Generally speaking (ironic, self-referential characters like Serious Sam notwithstanding), gamers cannot relate to the sort of “been there, done that” hero typified by Bruce Willis in the Die Hard series and seemingly emulated by many videogame heroes in the subsequent years. If you make a game to scare me, or excite me, or surprise me, then why can’t the videogame character I’m controlling experience those same emotions? Creating badass, fearless characters when you want the player to feel neither badass nor fearless is self-defeating.
Don’t show us what other characters are doing if the protagonist isn’t anywhere near them
In, say, a James Bond movie, the writers will occasionally throw in one or two scenes near the beginning of the film showing the token villain in his natural habitat. These scenes — like, say, the one in The Man With the Golden Gun where Christopher Lee kills a chick for betraying him — typically serve two main purposes: they usually set up some narrative event that will spur the hero to action (“Has evil plan XYZ been set into motion yet?”), and they develop the villain character, usually by making the audience afraid of him. In films, scenes like this which don’t involve the hero save time and effort, as the audience is quickly told what they need to know about the villain and how they should feel about him.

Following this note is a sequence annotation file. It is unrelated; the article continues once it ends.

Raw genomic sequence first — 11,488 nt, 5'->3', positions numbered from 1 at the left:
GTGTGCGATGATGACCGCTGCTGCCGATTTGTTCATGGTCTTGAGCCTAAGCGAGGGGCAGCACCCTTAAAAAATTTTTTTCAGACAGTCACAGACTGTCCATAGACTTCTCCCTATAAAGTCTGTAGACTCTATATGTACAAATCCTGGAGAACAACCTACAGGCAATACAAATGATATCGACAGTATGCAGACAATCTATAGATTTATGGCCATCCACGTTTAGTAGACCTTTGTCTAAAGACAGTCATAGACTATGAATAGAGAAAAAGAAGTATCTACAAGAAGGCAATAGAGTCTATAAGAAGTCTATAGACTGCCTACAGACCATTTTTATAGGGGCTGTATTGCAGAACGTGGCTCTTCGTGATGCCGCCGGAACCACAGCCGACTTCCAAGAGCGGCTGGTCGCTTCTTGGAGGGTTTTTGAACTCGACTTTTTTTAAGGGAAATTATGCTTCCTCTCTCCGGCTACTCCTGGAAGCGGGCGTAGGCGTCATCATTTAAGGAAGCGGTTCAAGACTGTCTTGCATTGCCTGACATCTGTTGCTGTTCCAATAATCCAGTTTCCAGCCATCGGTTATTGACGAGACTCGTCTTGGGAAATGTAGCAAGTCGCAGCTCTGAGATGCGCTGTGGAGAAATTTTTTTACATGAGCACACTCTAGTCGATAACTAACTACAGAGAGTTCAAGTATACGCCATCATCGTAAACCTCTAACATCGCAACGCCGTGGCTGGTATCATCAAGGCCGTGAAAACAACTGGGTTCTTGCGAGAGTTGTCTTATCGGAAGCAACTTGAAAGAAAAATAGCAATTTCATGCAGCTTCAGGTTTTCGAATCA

But in a medium where the average title lasts roughly eight hours or more, why worry about saving time? In films, these scenes are usually clunky and interrupt the flow of the narrative; in videogaming, they’re a whole lot worse. One can look to God Hand‘s numerous “meanwhile, at the evil lair:” scenes as an example: not only do these cut scenes commit the cardinal sin of noninteractivity and separating player from protagonist, but they aren’t even particularly effective in developing the villains. Videogame villains frighten and intrigue us through one method, and one method only: how they interact with the player.
Reverend Ray from Call of Juarez is frightening and badass because the player has played through the game with him and knows the horror he is capable of; SHODAN is terrifying because of the way she mocks the player and uses her security connections to wreak havoc on him; Sephiroth is loathsome because he permanently removes one member from the player’s party.